Good ideas. I do think it'd be especially good to have considerations for SMP gameplay. Especially in the form of animals perhaps being able to starve to death in single player, while in SMP they won't starve to death, but only perform more poorly. Because in SMP you sometimes have to leave for extended periods, and it's not going to encourage people to stick around if an extended absence results in all their animals dieing. But even in single player, I'd suggest that your grazers should be able to survive on grass. But quite simply, if your cow is only surviving on grass, it only produces milk every 10 days. Whereas if you've been feeding it grains and vegetables for a time, if produces every day. Sheep the same. And all animals, if slaughtered, give much less meat if not kept well fed. Disease likelihood would also increase with hunger. They could also have a reduced chance of becoming pregnant if not well fed. Your pack animals will carry less, move slower, and not jump as high. Additionally, they become more aggressive to each other if not well fed, and predators especially, even if tamed, could attack other tame animals. So this way if you're on SMP, and know you'll be gone for awhile, you can know that you need to separate your animals and leave them with good access to grass. Meat eating animals either simply don't starve to death, or perhaps as long as they are within 10 blocks of small animals like rabbits or something, it can be assumed they catch a stray every so often. The reasoning here is that in SMP, even though the owner of a town may be gone, you can have other players wander in and load the chunks (accidentally, or as a form of griefing). If meat eaters starved without stockpiled meat or bones, a player could troll absent town owners by hanging around till their animals starve. Similarly, it's probably not a good idea to have disease outright kill animals. Or at least have that option. For the same reason. Salt blocks also could be another health improving factor, btw, and provide another use for salt. For gathering animals, I'd guess that the player-pulled cart would be able to carry medium animals in a cage, such as sheep or pigs. Mayyybe cows, but I'd agitate for not. Cows would be minecart-able though. Anything larger than cows I'm fine with the player having an incredibly hard time transporting them. I think it'd be good if players had to deal more with what they're given on an island, rather than trying to gather every single crop and animal in existence to their island (at least, if they're not willing to put in the effort). This would aid replay-ability in single player, and give distinct character to towns in SMP. Sickness should definitely be a thing. It could be a skill tie-in, similar to the agriculture thread. And also a climate-limiting factor. I would suggest that animals have a significant increase in disease chance when not in their preferred climate. The farther removed from their native climate, the greater the increase in disease. Furthermore they could also have higher disease if the temperature, moisture, and maybe even terrain are not their preferred, though these should perhaps have less of an affect than climate. None of these factors would be 1-per-animal. Some animals would be more adaptable. So pigs would be fine anywhere from tropical to sub-arctic, perhaps, and similarly cover a host of the other conditions. They might suffer in mountains or swamps, or at 8k+ rainfall. But otherwise be fine. Alligators on the other hand might suffer in sub-arctic or arctic islands, at rainfall of less than 1000, temperature below 20c, and any terrain *other than* swamp. It might be better to leave out temperature, if possible, since it can swing quite a bit with seasons, and most animals native to a climate have adaptations for seasonal extremes (hibernation, brumation), plus, the island climate already deals a lot with temperature I think. By making these factors cause disease, you allow the player to mitigate it with effort. So a player with really good animal husbandry could in fact create a zoo with exotic animals. They'd have to spend a lot of time treating them for diseases, but that's the price they pay for having an amazing menagerie. On the other hand, a player that just wants to have some basic animal supplies could get by easier by only having animals native to their climate. The shelter idea as given doesn't seem like much of a logistical hurdle, unless the requirements are more than just a few covered squares. I mean, you can do that with a stone axe and some logs, so that would not be a meaningful requirement I'd say. And honestly most wild animals can deal with some rain. Cold and lack of water are the real enemies, so I'd say some sort of water trough would be most appropriate. This could actually be depleted slowly over time, and not risk griefing too much, if TFC2 rains with a frequency similar to that of TFC1. The rain would refill the trough, and the griefer would be foiled. Perhaps in extremely dry climates it might become a factor, and there could be a special craftable well or windmill to provide for trough filling. The old age config I'd see as being mostly for single player. Even with the wrap-around age, there's that chance of griefers or tourists loading the chunk long enough to kill an animal. However, what if instead animals aged based on the number of times they'd had resources removed? So a cow (after becoming an adult) would not have a numeric age, but simply a descriptor, such as young, mature, old, and wizened. Or for more energy-based descriptors; spry, energetic, strong, plodding, and decrepit. They move through these categories based on how many times the player milks them. In that way, for SMP servers with town protection, the animal ages as town residents use the animal. Tourists and griefers can do nothing to advance the age, because they cannot use the animal as long as it's in town borders. That of course does not address animals that do not provide a product. Mounts and pack animals could age whenever the player gets on them. Other animals become more problematic. Breeding could also increase the age, and provide a little bit of a brake on populations. Another suggestion would be the ability to neuter animals. This would be purely to aid server economies, so maybe better as a mod, but the idea would be that specialist animal handlers who manage to breed some really good animals, could protect their market by ensuring customers can't just buy one or two excellent animals, and then start breeding their own. ANIMAL HANDLING SKILL In the end, I think it would be great if a player who wants to focus on other stuff can still have some animals, and still get some stuff out of them. Just at a slower rate than someone who is focusing on taking care of their animals.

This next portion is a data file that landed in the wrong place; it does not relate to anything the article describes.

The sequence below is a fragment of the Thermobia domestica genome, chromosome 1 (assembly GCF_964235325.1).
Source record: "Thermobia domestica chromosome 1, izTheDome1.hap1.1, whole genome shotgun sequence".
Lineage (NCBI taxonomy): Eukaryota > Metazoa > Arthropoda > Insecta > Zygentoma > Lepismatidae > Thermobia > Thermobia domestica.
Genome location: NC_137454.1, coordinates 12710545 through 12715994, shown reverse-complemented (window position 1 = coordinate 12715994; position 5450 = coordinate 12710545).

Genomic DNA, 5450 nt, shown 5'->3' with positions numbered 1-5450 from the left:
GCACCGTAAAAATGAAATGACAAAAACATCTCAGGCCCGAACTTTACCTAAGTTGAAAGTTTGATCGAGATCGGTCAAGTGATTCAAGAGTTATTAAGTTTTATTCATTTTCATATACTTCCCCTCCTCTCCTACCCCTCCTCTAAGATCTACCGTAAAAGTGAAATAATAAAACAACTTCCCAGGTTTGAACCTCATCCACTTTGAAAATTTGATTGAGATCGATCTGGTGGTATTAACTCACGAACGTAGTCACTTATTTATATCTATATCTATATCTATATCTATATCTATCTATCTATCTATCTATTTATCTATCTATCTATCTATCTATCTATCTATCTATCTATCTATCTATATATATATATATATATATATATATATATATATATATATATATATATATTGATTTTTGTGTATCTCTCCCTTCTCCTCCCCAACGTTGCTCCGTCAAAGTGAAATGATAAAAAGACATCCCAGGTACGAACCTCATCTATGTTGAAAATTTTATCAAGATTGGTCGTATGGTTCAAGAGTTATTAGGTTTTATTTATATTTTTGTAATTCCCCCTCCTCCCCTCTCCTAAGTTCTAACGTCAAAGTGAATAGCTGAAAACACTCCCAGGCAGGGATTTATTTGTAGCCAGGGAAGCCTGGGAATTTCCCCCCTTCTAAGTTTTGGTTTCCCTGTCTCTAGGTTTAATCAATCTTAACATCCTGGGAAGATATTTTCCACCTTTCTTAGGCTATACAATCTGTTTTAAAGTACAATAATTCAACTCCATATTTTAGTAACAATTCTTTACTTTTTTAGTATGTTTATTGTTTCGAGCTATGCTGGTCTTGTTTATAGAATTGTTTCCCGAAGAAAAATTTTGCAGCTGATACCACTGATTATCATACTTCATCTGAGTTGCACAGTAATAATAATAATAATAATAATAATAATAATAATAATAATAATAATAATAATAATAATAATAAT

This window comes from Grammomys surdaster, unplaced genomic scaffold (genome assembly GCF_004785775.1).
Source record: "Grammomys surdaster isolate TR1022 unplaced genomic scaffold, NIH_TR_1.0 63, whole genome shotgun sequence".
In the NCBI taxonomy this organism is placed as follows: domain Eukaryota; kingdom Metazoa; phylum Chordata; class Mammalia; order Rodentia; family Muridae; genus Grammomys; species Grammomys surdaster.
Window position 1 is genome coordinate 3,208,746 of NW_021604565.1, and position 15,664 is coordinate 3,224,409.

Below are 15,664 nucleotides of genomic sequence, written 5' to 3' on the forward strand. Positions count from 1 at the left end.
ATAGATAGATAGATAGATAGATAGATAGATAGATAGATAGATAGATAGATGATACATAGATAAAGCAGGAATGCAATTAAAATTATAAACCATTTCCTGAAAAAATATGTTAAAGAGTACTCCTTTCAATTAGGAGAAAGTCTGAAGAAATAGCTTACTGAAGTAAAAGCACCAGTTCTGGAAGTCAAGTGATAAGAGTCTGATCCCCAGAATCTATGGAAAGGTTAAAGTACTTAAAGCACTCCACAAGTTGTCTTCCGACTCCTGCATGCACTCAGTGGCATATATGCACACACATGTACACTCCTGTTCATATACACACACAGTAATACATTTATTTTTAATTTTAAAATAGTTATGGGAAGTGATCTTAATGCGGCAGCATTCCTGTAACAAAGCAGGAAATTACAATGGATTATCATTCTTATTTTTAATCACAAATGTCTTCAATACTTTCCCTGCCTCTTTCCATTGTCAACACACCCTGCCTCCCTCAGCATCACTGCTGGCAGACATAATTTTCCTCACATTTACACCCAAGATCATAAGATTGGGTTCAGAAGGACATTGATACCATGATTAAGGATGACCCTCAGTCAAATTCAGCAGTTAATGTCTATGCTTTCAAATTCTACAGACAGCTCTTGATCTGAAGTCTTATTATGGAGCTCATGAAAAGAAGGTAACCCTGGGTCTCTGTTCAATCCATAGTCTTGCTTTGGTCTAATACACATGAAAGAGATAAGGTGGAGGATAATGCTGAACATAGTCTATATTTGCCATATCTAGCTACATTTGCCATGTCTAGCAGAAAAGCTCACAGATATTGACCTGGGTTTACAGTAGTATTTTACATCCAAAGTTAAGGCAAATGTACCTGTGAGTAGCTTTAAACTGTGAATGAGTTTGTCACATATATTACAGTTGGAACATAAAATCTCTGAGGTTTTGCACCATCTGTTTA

19. What binds players together